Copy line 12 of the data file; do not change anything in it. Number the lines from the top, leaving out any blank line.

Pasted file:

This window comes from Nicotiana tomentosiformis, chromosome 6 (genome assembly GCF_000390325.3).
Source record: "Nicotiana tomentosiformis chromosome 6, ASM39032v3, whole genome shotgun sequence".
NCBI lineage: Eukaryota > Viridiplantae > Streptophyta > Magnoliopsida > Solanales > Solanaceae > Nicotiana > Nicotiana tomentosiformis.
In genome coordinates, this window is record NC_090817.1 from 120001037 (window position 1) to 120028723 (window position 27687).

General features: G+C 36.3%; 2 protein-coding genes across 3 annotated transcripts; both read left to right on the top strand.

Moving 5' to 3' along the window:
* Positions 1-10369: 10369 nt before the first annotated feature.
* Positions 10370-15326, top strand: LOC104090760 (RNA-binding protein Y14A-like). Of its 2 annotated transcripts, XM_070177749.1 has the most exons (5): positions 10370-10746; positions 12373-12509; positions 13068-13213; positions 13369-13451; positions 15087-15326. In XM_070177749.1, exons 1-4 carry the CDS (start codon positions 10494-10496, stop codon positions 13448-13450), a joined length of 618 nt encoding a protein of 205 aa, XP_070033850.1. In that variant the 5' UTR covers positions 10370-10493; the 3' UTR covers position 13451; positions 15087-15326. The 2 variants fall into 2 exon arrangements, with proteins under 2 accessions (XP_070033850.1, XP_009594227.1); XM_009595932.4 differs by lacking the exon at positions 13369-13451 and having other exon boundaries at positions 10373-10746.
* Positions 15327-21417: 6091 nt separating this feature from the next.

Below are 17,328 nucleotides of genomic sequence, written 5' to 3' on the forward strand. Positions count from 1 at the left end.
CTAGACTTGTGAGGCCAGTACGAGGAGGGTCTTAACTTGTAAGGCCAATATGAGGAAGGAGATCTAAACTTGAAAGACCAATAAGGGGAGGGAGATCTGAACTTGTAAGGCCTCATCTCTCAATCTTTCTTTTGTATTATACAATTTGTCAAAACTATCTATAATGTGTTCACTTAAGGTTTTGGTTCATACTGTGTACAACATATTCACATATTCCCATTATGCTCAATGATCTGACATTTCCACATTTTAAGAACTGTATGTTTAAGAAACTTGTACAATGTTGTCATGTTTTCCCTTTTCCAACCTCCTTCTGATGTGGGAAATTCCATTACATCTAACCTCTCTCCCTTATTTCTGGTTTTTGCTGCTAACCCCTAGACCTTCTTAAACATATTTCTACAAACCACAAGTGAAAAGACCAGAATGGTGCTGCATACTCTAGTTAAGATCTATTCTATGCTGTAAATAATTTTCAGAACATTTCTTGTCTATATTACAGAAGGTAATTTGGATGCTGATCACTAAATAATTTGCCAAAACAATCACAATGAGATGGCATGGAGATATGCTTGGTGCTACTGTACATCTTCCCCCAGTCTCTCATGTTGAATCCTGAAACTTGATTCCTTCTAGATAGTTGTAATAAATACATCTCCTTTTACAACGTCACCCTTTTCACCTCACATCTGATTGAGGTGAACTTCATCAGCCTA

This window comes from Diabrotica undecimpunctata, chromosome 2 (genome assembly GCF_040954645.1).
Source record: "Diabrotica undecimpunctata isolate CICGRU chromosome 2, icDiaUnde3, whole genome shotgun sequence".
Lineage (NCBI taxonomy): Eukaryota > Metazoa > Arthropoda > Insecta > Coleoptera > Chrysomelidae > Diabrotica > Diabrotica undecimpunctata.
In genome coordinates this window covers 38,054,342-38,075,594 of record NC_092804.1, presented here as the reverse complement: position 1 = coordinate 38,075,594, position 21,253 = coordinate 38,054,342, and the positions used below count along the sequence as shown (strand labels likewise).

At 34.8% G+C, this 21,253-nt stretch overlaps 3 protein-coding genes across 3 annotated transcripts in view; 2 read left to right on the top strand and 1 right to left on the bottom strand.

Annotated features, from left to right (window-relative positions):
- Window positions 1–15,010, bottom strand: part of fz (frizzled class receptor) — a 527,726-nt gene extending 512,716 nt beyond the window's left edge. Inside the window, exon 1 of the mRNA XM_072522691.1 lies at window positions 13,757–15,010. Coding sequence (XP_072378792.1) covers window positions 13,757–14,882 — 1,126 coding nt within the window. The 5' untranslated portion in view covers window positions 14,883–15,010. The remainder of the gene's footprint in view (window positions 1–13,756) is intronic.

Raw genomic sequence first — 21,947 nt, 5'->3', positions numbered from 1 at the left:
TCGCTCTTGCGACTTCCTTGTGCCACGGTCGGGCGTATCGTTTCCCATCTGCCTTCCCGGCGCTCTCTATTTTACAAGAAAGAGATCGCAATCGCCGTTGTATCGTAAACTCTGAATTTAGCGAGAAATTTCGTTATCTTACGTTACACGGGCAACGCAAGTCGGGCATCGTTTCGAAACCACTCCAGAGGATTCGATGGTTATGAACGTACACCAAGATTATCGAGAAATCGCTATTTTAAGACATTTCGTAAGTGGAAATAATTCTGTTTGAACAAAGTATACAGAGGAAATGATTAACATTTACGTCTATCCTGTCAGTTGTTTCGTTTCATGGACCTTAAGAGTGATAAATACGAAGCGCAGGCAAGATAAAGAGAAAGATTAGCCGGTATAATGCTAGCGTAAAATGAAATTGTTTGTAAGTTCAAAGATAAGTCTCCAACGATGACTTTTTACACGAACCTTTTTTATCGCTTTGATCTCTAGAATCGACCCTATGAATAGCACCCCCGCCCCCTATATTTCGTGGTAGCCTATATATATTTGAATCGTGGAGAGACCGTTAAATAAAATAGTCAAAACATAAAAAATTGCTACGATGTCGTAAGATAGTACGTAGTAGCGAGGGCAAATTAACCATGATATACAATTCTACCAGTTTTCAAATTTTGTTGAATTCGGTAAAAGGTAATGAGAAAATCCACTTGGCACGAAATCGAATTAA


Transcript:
This window comes from Diabrotica undecimpunctata, chromosome 2 (genome assembly GCF_040954645.1).